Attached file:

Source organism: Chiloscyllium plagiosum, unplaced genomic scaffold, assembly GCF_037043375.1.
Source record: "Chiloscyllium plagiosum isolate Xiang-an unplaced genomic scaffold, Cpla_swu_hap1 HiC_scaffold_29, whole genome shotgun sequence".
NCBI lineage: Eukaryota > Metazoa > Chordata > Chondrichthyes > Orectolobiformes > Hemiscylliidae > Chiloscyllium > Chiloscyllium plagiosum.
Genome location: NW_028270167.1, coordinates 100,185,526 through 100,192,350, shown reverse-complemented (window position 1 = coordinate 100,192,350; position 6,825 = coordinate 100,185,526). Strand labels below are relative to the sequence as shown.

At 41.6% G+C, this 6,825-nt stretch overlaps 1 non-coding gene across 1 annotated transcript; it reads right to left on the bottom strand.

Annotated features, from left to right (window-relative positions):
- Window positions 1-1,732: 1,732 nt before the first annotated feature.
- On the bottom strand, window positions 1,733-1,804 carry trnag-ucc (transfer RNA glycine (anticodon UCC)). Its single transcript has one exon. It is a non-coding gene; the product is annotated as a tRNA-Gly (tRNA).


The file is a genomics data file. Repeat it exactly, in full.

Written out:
Source organism: Chiloscyllium plagiosum, unplaced genomic scaffold, assembly GCF_037043375.1.
Source record: "Chiloscyllium plagiosum isolate Xiang-an unplaced genomic scaffold, Cpla_swu_hap1 HiC_scaffold_29, whole genome shotgun sequence".
NCBI lineage: Eukaryota > Metazoa > Chordata > Chondrichthyes > Orectolobiformes > Hemiscylliidae > Chiloscyllium > Chiloscyllium plagiosum.
Genome location: NW_028270167.1, coordinates 100,185,526 through 100,192,350, shown reverse-complemented (window position 1 = coordinate 100,192,350; position 6,825 = coordinate 100,185,526). Strand labels below are relative to the sequence as shown.

At 41.6% G+C, this 6,825-nt stretch overlaps 1 non-coding gene across 1 annotated transcript; it reads right to left on the bottom strand.

Annotated features, from left to right (window-relative positions):
- Window positions 1-1,732: 1,732 nt before the first annotated feature.
- On the bottom strand, window positions 1,733-1,804 carry trnag-ucc (transfer RNA glycine (anticodon UCC)). Its single transcript has one exon. It is a non-coding gene; the product is annotated as a tRNA-Gly (tRNA).